Auditors on Alert Over Chinese Results

A new wave of scandals involving Chinese companies listed overseas could hit New York and Hong Kong in the coming weeks as the annual results season get under way with auditors on high alert for fraud.

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Auditors are under great pressure this year to detect discrepancies in their clients’ results, having faced embarrassment and legal action in 2011 following dozens of accounting scandals at Chinese companies listed in North America.

In the last fortnight, Deloitte has resigned as auditor of two Hong Kong-listed Chinese companies: Boshiwa International , a maker of children’s wear, and Daqing Dairy Holdings , which produces milk formula.

Hundreds of Chinese companies listed in Hong Kong are preparing to file their financial results for the year ended December 2011 in the coming days ahead of a deadline on March 31. For those listed in New York, annual reports on Form 20-F are due by April 30, two months earlier than last year.

“Buckle your seat belts, it’s about to get bumpy,” said Brian Fox, founder of, the web-based audit confirmation group, who expects to see more auditor resignations at Hong Kong-listed companies this year.

Auditor resignations are extremely rare and are seen as a red flag by investors. Boshiwa’s shares tumbled 36 per cent on March 14 before being suspended from trading, after Deloitte resigned.

In its resignation letter, Deloitte said it had “concerns about matters pervasive to the financial statements”, including the “existence” and “commercial substance” of transactions with certain suppliers. Boshiwa said it was “disappointed” with Deloitte’s decision to resign and would appoint a new auditor in due course.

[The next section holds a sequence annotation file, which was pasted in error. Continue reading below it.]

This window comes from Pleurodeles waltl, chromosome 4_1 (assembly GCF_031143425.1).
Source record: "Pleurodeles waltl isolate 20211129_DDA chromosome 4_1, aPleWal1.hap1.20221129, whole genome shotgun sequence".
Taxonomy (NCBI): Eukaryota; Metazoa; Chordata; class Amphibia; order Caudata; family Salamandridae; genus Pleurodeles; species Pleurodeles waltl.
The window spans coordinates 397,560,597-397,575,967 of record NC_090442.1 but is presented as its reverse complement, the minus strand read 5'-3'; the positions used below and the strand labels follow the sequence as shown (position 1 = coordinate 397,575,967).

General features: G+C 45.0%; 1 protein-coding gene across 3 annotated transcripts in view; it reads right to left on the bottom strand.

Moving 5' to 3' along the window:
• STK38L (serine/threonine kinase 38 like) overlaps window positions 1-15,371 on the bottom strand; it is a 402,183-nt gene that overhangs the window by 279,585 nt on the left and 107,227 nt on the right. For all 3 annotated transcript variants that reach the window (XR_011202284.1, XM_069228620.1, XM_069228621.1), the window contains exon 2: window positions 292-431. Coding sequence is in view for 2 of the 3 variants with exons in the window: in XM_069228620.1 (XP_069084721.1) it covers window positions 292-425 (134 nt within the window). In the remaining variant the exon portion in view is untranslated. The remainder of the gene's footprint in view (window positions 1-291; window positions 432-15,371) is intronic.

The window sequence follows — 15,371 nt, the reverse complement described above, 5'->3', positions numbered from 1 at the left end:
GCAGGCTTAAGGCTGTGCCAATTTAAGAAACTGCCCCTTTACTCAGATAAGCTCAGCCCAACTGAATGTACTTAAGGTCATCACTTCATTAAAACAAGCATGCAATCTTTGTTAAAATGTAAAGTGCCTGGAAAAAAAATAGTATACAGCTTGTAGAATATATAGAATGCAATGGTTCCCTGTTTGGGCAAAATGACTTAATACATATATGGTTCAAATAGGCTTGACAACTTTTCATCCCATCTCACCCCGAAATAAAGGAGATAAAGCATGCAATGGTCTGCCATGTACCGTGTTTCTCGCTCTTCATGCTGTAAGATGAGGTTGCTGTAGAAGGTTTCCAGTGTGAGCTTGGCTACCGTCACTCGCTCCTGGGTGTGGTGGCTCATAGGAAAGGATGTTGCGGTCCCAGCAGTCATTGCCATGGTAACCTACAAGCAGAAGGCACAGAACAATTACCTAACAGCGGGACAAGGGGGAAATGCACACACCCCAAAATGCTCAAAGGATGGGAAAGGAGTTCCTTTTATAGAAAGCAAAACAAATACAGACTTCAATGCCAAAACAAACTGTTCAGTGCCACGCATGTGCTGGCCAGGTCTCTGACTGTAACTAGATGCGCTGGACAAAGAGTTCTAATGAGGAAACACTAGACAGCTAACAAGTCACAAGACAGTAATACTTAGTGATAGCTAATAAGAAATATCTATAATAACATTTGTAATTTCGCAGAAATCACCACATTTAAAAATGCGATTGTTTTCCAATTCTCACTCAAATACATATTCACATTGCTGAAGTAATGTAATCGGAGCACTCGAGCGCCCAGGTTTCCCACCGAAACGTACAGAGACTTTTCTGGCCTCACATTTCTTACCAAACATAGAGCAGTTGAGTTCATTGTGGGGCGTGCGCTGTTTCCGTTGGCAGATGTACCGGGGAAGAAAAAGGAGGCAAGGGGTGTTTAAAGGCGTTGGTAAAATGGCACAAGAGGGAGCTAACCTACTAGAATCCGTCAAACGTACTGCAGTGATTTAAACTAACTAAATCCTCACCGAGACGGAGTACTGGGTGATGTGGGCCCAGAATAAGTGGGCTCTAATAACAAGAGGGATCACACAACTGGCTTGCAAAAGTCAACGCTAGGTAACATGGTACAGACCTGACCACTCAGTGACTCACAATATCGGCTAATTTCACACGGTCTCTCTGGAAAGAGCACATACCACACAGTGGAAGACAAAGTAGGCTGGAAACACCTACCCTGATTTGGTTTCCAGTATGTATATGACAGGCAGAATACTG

Paul Gillis, a professor of accounting at Peking University, said auditors have “upped their game” this year. In particular, he said, “auditors have significantly improved their processes for confirming the cash balances”, which were part of the majority of Chinese accounting problems that have been disclosed.

Last year, Deloitte quit as auditor of Longtop after accusing the company of “very serious defects”, including faking its bank statements. As has happened in many cases after auditors resignations, Longtop delisted from the New York Stock Exchange last August.

To guard against the risk of counterfeit documents, most auditors have over the past year stopped accepting bank confirmations in the post, Mr Gillis said.

“Most auditors now go to the bank and physically pick up the confirmation themselves,” he said. “They typically make sure that there’s several people at the bank who are involved in the process so you can’t have just one corrupt officer.”

Daqing Dairy could not be reached for comment. Trading in the company’s shares was suspended on Thursday ”pending the release of an announcement in relation to the resignation of the auditors which is price sensitive in nature”.

The Bloomberg China Reverse Merger index, which tracks 82 small Chinese companies that joined US bourses via a process called a reverse merger, has tumbled 67 per cent since its peak at the start of 2010. The index is trading on a price-to-earnings ratio of just 4.6, compared to a ratio of 14.4 for the S&P 500.